Wellness workplace programs are growing. The recent flap over CVS’ Workplace Wellness Program, brought the issue into focus. CVS is hardly alone in devising workplace wellness programs, but it offers a case study of many similar programs.
PatientPOV is pleased to host a post by Margaret W. Crane, a New York-based freelance writer specializing in health care, medicine, social policy and human rights. She offers a perspective that has not been out in much coverage of the issue. Her credits appear in the LA Times, New Politics, on abcnews.com and other websites. Crane can be reached on twitter at pegcrane.
Workplace wellness programs are nothing new. From gym discounts to on-site weight-loss programs to lunchtime workouts, many companies offer “carrots” to encourage employees to adopt healthier lifestyle choices. Financial rewards, too, can be part of the typical incentive mix.
According to a 2012 survey of 800 U.S. employers, among the 83% that offer wellness incentives, a majority rely on the carrot approach, with only 5% reporting the use of penalties—mainly health insurance premium increases—to motivate their employees to quit smoking, exercise regularly, and lose weight.
These numbers are expected to shift dramatically in the next few years. In an update of the 2012 survey slated for publication later this month, Aon Hewitt predicts
that 58% of survey respondents plan to impose penalties on employees who “do not take appropriate actions for improving their health.
At CVS, “appropriate actions” translate into two principal requirements: Employees are being asked to fill out a health questionnaire and to undergo biometric screening. Failure to comply will result in higher insurance premiums to the tune of $50 a month.
CVS Caremark’s employee wellness program has continued to generate headlines over the past several weeks, including a recent story in The New York Times. The pharmacy chain is one of a growing number of employers, including Walmart, PepsiCo, and Home Depot, who are using negative incentives to promote healthier behaviors among their employees—the start of an ominous trend.
Punishing the Victim
Most people don’t routinely share their weight, blood pressure, or BMI with their friends, much less their employers. HIPAA was designed to protect such private information, which could otherwise be used to deny coverage, services, and even employment. Even though CVS and others using these strategies claim that there is a firewall, the whole approach seems to be a slippery slope.
CVS insists that its wellness policies will help prevent employees from developing obesity- and smoking-related chronic diseases. But according to Stephen Soumerai, MD, there’s something fundamentally wrong with the entire incentives/penalties paradigm. A professor of population medicine at Harvard Medical School, Dr. Soumerai has been looking at the way negative incentives are being used to penalize hospitals with high readmission rates—a feature of healthcare reform. He finds the approach unfair, whether it’s used to incentivize improved performance on the part of doctors, hospitals, or employees.
“The literature in support of this approach is very weak,” he said. “We seem to be going in the wrong direction.” While voluntary provision of health information “could be useful in helping to identify risk groups,” the requirement to do so will most likely be met with resistance among employees. And rightly so. Why should a CVS store attendant report private information that could be used to raise his or her insurance premiums? Do patients’ rights end at the workplace?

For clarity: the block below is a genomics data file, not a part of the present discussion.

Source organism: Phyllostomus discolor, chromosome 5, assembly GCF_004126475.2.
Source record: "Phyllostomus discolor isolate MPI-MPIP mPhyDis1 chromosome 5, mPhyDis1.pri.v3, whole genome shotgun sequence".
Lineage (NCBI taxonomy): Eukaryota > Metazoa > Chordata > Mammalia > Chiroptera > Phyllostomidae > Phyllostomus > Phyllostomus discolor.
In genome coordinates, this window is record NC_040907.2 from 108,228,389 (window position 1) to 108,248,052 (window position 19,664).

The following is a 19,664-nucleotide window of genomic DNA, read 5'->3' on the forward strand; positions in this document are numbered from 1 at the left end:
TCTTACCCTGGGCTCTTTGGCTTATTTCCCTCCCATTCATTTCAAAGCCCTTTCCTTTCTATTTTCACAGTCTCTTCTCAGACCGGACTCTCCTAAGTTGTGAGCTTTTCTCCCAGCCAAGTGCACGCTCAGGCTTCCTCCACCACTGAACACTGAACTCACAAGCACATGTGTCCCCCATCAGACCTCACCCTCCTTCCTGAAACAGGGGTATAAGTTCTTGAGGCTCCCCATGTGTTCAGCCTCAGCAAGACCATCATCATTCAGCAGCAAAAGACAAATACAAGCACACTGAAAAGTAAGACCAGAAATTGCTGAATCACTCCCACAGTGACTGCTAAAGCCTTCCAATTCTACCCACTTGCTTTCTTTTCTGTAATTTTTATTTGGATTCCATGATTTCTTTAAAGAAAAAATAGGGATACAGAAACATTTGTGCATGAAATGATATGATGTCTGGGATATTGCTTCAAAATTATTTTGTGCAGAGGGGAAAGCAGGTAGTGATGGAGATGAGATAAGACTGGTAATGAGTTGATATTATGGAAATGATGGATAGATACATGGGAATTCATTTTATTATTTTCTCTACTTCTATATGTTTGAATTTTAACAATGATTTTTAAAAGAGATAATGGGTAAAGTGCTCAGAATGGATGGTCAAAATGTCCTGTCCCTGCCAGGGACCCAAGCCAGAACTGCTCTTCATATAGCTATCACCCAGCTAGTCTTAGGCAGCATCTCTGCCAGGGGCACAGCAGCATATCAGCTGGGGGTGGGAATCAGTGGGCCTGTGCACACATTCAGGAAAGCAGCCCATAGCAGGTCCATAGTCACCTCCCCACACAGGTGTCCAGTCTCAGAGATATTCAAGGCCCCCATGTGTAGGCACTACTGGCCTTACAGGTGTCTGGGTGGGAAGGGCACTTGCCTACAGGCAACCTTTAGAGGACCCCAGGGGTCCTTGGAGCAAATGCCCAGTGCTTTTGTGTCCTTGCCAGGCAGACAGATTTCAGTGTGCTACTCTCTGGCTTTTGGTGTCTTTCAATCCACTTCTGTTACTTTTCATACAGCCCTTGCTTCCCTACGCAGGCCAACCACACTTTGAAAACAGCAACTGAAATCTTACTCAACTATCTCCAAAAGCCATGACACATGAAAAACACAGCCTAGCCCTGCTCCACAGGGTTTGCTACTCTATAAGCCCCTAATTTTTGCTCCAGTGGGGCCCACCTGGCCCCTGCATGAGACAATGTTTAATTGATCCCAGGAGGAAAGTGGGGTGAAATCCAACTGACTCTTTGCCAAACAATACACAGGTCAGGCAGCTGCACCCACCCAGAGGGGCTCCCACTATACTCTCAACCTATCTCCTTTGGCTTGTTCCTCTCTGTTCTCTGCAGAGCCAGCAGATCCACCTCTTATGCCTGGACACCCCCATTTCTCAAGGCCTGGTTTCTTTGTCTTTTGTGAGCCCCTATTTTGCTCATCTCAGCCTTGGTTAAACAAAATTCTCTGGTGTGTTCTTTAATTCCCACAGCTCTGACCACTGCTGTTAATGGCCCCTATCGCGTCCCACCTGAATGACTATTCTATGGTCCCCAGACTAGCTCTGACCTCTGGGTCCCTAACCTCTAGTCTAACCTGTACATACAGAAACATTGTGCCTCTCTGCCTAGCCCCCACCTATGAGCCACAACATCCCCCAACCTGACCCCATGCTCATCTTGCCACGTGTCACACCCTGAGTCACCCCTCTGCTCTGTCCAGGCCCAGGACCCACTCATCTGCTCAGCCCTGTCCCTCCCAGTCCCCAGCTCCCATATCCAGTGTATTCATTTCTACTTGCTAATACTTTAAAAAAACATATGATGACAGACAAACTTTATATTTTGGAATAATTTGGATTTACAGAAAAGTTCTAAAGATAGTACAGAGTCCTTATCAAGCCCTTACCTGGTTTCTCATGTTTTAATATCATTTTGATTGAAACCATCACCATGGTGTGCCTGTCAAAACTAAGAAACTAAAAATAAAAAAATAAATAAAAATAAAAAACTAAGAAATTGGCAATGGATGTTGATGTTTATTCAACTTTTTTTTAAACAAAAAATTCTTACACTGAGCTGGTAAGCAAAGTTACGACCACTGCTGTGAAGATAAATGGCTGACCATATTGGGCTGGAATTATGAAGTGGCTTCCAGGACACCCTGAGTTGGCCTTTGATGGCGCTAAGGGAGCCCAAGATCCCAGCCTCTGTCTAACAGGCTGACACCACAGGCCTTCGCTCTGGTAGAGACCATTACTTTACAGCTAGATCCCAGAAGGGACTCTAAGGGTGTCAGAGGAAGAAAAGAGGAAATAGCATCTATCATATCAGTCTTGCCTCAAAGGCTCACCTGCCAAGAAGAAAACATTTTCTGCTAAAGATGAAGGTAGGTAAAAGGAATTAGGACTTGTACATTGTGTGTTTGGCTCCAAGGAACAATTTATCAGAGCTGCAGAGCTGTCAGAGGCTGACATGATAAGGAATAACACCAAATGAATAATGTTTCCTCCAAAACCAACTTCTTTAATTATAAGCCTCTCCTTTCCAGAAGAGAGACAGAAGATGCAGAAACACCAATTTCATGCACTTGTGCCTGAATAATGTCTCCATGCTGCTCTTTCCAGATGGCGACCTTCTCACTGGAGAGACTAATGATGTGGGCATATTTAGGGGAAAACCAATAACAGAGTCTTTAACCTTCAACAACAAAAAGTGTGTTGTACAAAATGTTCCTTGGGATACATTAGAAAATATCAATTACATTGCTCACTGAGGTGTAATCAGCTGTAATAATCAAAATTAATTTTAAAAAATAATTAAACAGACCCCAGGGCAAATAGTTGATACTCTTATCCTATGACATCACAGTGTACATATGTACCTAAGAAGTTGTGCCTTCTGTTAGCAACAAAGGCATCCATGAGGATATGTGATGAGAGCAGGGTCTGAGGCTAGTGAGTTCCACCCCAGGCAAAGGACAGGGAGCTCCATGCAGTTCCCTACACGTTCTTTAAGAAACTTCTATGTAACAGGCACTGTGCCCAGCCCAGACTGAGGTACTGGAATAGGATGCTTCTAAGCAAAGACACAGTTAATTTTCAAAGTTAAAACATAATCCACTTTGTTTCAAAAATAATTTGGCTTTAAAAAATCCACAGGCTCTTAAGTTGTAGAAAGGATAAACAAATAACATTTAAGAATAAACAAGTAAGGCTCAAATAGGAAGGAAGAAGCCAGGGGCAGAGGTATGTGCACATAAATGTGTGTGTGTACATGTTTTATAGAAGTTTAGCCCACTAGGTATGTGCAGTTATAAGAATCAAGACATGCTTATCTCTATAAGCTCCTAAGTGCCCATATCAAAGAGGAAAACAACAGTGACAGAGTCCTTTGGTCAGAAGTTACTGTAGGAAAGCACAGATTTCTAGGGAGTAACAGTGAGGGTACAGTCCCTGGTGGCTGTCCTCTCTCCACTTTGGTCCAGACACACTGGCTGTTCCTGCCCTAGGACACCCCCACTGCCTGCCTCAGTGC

For Their Own Good?
CVS, a chain that’s supposed to be all about promoting health, actually houses aisle after aisle of candy, snacks, and sodas: food products that are known to drive obesity, especially among lower-income families. Seen in this light, the chain’s commitment to employee wellness seems pretty specious.
You can’t dangle chips and chocolate bars in front of people all day long and then blame them for their moral turpitude when they over-indulge. How much temptation are employees, not to mention consumers, expected to resist?
It’s hard enough to bear the multiple burdens that people with obesity are made to endure, from the condition’s impact on health to its painful social and moral stigma. But when an overweight employee is forced to reveal all or face a hefty penalty, that’s cruel and unusual punishment for a non-crime.
CVS and other like-thinking employers are exacerbating the very problems that healthcare reform should be alleviating. Instead of leveling the playing field and broadening access to care, negative wellness incentives are curtailing insurance coverage for those who need it most.
Rising Costs as Rationale
Businesses point to skyrocketing healthcare costs as a major drain on the nation’s economy. It’s common knowledge that costs are continuing to soar, despite the Obama Administration’s efforts to rein them in. In the media and the public discourse, “rising costs” seem like a natural disaster rather than like a series of economic phenomena capable of being analyzed and understood. In the so-called healthcare industry, the marketplace invisibly decides costs in a way that places them beyond scrutiny.
Until costs are rendered transparent, neither businesses nor their government allies should be able to carry out unjust policies with the putative goal of reining in costs.
What’s more, employers should treat their employees like adults, not like naughty children. And anyway, if CVS Caremark is truly serious about wellness, they should prove it by losing the junk food.